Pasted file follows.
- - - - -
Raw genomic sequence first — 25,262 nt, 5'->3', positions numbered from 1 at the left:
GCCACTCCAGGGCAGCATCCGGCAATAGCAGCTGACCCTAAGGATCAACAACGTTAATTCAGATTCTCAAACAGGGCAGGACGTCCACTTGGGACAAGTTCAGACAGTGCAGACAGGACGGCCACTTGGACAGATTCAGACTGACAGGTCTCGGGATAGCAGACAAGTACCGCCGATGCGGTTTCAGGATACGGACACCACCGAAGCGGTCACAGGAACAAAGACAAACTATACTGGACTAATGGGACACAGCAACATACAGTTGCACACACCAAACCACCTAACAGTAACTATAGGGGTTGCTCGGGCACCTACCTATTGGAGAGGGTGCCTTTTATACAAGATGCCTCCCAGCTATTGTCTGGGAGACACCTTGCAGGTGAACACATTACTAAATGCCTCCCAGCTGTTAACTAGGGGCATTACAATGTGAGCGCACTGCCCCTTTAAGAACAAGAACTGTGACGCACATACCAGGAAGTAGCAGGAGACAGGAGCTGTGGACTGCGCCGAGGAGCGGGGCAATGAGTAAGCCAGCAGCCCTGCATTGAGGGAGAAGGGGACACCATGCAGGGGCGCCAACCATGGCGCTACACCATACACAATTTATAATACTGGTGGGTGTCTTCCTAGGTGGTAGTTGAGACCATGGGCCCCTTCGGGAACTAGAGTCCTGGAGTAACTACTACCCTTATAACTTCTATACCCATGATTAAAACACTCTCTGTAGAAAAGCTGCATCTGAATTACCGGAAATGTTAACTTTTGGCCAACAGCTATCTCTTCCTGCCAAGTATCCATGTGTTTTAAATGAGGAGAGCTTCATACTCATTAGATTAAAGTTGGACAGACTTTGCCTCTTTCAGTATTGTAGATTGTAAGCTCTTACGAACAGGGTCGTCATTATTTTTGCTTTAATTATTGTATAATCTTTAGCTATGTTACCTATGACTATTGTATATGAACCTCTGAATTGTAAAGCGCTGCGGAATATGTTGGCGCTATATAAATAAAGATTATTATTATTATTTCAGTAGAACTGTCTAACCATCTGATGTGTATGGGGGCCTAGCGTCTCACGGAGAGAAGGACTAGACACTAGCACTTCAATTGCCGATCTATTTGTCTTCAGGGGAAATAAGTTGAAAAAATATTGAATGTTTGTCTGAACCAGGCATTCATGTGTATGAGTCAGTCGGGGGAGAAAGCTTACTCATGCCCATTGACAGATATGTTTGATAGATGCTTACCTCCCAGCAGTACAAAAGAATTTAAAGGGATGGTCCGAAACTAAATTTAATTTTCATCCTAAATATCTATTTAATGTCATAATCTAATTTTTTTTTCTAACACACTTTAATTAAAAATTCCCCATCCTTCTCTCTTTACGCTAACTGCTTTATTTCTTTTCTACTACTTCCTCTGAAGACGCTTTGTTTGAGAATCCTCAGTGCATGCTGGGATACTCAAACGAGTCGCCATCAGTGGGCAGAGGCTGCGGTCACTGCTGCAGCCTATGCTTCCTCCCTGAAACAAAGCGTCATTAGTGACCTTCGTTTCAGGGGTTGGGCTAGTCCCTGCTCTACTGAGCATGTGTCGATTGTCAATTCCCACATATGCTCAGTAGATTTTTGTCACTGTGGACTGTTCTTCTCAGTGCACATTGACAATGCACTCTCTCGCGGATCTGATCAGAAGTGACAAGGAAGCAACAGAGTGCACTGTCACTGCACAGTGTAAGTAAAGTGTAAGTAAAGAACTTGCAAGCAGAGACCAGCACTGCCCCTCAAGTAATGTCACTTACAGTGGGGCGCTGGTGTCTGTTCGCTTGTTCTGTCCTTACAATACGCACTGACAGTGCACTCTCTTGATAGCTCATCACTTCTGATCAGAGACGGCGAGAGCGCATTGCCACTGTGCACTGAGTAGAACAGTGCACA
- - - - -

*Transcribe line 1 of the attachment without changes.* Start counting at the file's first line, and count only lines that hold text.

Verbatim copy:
Raw genomic sequence first — 25,262 nt, 5'->3', positions numbered from 1 at the left: